During an appearance on “Good Morning America” this morning (January 21), Ozzy Osbourne revealed that he has been diagnosed with Parkinson’s disease. The frontman found out about the illness last February while he was being treated for injuries he sustained in a fall.
Ozzy said the following:
“It’s been terribly challenging for us all. I did my last show New Year’s Eve at The Forum. Then I had a bad fall. I had to have surgery on my neck, which screwed all my nerves.”
After that, the singer ended up getting diagnosed with Parkinson’s disease. Sharon Osbourne said the following about that:
“It’s PRKN 2. There’s so many different types of Parkinson’s; it’s not a death sentence by any stretch of the imagination, but it does affect certain nerves in your body. And it’s — it’s like you have a good day, a good day, and then a really bad day.”
Ozzy also thanked his fans for their support:
“They’re my air, you know. I feel better. I’ve owned up to the fact that I have — a case of Parkinson’s. And I just hope they hang on and they’re there for me because I need them.”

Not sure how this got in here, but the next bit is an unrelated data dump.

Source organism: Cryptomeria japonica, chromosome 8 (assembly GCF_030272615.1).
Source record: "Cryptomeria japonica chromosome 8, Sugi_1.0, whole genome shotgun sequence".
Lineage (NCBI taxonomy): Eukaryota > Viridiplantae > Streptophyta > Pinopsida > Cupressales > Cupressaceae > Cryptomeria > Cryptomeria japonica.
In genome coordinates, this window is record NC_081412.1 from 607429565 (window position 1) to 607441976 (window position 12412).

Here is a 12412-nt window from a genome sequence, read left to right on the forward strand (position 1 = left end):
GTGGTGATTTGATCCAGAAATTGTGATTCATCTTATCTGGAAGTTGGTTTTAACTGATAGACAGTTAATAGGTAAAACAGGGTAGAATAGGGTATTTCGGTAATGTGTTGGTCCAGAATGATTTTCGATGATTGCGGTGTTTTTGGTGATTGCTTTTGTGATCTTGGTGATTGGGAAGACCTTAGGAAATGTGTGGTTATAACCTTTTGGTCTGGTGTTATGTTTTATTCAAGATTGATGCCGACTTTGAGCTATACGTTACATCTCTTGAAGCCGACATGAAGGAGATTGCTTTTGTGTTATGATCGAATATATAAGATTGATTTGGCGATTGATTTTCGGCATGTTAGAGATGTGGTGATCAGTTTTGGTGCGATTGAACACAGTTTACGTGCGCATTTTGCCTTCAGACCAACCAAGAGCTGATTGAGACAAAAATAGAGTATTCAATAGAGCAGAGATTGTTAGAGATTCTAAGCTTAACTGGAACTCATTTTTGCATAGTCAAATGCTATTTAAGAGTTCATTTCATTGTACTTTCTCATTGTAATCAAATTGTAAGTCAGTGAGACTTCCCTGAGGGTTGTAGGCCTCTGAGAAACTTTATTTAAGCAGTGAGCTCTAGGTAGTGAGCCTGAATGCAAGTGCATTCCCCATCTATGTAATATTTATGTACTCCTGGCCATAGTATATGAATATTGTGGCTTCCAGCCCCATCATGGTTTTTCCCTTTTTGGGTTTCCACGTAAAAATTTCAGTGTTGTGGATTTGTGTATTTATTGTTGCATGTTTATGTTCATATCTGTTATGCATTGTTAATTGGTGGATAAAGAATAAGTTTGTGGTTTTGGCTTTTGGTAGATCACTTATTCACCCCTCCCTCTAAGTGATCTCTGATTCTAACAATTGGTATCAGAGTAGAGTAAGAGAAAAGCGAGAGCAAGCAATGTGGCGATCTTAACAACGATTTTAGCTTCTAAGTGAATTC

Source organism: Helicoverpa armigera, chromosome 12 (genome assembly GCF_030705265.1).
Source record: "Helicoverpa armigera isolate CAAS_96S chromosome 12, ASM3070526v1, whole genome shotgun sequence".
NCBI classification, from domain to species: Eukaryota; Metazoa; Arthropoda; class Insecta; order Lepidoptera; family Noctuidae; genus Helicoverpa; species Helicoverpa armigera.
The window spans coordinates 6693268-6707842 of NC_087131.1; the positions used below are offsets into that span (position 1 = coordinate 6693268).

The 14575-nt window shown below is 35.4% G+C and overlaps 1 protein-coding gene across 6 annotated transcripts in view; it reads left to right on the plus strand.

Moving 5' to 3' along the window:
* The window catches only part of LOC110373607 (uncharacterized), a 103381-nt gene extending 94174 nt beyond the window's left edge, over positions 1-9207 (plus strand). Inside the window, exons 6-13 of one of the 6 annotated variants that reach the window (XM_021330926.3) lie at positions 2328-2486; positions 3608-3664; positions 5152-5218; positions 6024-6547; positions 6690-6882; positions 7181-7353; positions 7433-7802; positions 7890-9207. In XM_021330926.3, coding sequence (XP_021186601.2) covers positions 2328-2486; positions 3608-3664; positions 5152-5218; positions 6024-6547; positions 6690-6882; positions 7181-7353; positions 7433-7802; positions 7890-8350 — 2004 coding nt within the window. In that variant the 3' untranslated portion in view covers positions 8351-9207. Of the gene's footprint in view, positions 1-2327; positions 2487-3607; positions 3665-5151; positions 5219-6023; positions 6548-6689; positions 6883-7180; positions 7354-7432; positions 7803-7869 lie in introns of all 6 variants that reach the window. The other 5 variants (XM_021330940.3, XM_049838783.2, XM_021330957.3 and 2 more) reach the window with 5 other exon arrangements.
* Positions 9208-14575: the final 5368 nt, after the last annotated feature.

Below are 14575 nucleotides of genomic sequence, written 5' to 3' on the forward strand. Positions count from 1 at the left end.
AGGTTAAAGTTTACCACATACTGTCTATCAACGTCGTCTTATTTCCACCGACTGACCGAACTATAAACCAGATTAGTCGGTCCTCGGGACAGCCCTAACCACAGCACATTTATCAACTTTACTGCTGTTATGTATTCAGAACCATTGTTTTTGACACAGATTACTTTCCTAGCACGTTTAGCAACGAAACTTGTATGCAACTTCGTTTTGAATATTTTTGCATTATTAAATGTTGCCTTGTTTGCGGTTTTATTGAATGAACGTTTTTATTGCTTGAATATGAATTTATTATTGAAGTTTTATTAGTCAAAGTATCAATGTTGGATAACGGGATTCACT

Ozzy is currently on medication for Parkinson’s and nerve pain and he had the following to say about some of the symptoms that he’s experiencing:
“I got a numbness down this arm for the surgery; my legs keep going cold. I don’t know if that’s the Parkinson’s or what, you know, but that’s — see, that’s the problem. Because they cut nerves when they did the surgery. I’d never heard of nerve pain, and it’s a weird feeling.”
He went on to say that he wanted to let his fans know what’s going on:
“To hide something is hard — you never feel proper. You feel guilty. I’m no good with secrets. I cannot walk around with it anymore. It’s like I’m running out of excuses.
I feel better now that I have owned up to the fact that I have a case of Parkinson’s.”
Ozzy and Sharon said they have already exhausted all of the medical options in the U.S. and are planning to get advice from a professor in Switzerland. Sharon continued:
“We’re going to go wherever we can go to find answers.”
“We’re lucky we can afford to do that.”